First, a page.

With New Jersey poised to build enough offshore wind capacity to provide power to up to 2 million households annually, the state is now looking for the best way to bring all that electricity to the homes and businesses that need it.
The New Jersey Board of Public Utilities is holding the first of what is certain to be several sessions to establish an offshore wind transmission framework that will be most cost-effective for ratepayers.
The issue is fraught with pitfalls, touching on other difficult questions such as who is best suited to build the transmission lines, as well as which option is best for the environment, both on land and sea.
One developer in the sector has argued a regional wind-power transmission system off the coasts of New Jersey and New York ought to be considered. The proposal has been considered in the past but never seriously pursued.
Anbaric Development Partners, LLC asked the U.S. Bureau of Ocean Energy Management (BOEM) to gauge interest in building a 185-nautical mile submarine version of such a system off shore this past June.
Ocean Wind project takes off
In New Jersey, the BPU already has approved a 1,100-megawatt offshore wind project about 15 miles of the coast of Atlantic City. Ørsted is overseeing the Ocean Wind project, which is the first of three solicitations off the Jersey coast to be approved; the project will help achieve the Murphy administration’s goals of building 3,500MW of offshore wind capacity by 2030.
In the case of that project, the agency approved an underwater transmission line to the closed Oyster Creek nuclear plant. Ørsted and the other two companies competing in New Jersey’s first solicitation all sought to build their own transmission lines to deliver power to customers.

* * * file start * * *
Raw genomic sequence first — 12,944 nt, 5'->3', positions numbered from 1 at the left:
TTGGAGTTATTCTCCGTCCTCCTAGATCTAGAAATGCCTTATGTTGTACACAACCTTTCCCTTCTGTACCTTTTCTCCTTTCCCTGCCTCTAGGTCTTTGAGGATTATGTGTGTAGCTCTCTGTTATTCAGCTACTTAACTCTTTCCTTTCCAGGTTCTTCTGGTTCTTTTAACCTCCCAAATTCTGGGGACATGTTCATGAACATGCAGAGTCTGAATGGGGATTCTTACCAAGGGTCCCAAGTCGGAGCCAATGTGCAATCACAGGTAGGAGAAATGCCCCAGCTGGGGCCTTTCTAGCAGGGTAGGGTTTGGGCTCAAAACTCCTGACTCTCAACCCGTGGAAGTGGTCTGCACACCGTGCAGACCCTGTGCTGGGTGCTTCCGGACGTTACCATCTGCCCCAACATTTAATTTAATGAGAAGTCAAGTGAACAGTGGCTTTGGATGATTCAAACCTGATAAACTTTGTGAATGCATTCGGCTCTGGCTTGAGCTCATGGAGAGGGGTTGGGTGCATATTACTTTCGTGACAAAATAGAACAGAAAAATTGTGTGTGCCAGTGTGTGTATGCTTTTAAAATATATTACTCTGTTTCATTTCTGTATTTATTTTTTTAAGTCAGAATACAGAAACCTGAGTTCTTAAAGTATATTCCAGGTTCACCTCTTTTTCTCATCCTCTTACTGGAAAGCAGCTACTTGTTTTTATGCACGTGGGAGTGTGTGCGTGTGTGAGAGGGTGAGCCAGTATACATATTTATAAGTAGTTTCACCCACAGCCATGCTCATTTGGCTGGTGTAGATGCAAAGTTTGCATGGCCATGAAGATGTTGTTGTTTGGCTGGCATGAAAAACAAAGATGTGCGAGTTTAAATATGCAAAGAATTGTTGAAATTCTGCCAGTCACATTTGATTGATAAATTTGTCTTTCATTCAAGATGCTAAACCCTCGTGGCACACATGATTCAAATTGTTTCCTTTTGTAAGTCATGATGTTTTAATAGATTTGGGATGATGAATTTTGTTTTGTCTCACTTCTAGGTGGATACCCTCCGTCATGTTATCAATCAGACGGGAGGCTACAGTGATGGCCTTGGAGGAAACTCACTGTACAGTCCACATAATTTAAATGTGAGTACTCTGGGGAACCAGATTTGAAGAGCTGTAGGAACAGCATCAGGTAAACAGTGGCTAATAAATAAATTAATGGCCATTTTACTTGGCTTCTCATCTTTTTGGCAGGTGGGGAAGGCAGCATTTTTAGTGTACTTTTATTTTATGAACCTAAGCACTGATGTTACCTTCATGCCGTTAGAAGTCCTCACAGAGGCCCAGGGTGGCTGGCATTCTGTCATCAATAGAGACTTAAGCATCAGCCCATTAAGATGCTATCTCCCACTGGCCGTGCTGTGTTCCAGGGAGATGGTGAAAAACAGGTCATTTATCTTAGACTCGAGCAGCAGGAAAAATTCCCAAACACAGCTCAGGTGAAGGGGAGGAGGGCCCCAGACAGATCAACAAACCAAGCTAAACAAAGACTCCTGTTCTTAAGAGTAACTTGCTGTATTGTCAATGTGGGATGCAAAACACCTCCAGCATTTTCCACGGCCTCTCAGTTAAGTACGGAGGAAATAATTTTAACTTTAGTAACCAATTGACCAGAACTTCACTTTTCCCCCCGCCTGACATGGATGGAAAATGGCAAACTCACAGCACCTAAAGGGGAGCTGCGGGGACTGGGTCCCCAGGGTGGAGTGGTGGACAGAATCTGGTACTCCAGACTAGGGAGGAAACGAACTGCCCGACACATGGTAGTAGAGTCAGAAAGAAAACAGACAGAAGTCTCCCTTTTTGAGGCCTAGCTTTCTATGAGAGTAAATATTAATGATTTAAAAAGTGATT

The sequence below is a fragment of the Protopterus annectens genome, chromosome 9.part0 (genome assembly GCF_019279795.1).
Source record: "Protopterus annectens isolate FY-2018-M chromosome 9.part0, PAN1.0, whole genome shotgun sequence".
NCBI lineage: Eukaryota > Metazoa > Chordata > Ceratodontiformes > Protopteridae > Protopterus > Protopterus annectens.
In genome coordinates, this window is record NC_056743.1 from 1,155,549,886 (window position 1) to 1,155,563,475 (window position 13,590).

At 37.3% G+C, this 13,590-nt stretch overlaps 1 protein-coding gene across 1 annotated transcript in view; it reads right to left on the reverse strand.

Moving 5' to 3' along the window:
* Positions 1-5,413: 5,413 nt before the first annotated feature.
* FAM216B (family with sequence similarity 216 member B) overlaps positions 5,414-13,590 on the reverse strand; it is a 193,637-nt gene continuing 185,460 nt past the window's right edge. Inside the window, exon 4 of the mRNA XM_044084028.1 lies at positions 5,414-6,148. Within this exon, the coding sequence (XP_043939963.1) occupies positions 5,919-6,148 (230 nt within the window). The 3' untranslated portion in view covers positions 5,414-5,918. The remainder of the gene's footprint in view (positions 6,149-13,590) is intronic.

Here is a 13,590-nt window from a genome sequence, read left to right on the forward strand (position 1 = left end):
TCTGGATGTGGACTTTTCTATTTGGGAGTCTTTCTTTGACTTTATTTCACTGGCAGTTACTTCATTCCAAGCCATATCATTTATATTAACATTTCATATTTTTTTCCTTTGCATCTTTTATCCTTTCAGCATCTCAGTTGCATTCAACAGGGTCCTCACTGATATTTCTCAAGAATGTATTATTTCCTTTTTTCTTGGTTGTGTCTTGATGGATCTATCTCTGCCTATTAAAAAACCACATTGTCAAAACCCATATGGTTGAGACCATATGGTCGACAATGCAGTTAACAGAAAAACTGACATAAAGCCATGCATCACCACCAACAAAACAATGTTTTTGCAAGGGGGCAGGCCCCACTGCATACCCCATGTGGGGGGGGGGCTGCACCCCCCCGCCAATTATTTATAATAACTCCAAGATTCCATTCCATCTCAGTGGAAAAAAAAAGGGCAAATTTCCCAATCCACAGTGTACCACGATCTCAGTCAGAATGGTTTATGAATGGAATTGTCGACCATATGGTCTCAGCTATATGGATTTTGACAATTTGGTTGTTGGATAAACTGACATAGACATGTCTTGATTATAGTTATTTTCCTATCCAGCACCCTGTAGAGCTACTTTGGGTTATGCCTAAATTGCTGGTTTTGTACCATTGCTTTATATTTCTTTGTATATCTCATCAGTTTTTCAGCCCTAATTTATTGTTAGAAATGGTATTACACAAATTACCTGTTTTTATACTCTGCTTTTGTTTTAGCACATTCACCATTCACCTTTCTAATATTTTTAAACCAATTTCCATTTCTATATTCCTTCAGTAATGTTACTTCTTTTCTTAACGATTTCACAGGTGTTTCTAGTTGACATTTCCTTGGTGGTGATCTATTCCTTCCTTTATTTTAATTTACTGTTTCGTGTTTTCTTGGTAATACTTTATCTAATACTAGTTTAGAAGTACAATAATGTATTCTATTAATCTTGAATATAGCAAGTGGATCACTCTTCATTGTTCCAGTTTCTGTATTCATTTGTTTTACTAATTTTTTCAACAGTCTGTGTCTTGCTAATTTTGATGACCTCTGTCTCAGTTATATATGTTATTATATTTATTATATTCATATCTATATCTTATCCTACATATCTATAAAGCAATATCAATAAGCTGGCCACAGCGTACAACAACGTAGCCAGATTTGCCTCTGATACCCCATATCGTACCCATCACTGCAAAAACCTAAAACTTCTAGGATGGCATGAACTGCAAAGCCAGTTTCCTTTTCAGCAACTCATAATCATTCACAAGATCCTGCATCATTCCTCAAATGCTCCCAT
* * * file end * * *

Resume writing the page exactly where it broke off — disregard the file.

Clean-energy advocates welcomed the state’s move to figure out how to integrate offshore wind power with the customers who may need it most.
“The most critically unanswered question about offshore wind is what is the best economic and environmentally way to bring that power on shore,’’ said Jeff Tittel, director of the New Jersey Sierra Club. “We need to look at what are the costs and benefits to the wind developers and the ratepayer.’’
William O’Hearn, a spokesman for the Business Network for Offshore Wind, agreed. “The industry is definitely looking for some kind of general agreement on how this goes forward.”
Citing Anbaric’s application to the ocean energy management bureau, O’Hearn said his organization hopes that the federal agency makes a ruling on it to bring some clarity to the issue. Like the Sierra Club, the network has no position on the issue, but believes it deserves scrutiny by states seeking to build offshore wind capacity.
Legislature weighs in
The issue also has drawn the Legislature’s attention. Sen. Bob Smith, a Democrat from Middlesex, introduced a bill (S-3985) just before the summer recess that would encourage development of offshore wind transmission lines, which would be eligible for ratepayer subsidies.
The transmission issue is likely to become more heated as the state moves through additional solicitations in 2020 and 2022, not to mention offshore wind developments now moving forward in New York, Maryland and Virginia, among other states.
“There is a fundamental disagreement on what is the best way to build the offshore wind mousetrap,’’ acknowledged Doug O’Malley, director of Environment New Jersey. “Obviously, transmission is the third rail of offshore wind. It has been hugely controversial in Europe.”
Ørsted, emerging as the sector’s biggest player on the Eastern Seaboard, has often cited its problem bringing an offshore wind farm on line in Germany because of problems a transmission company had building the connection.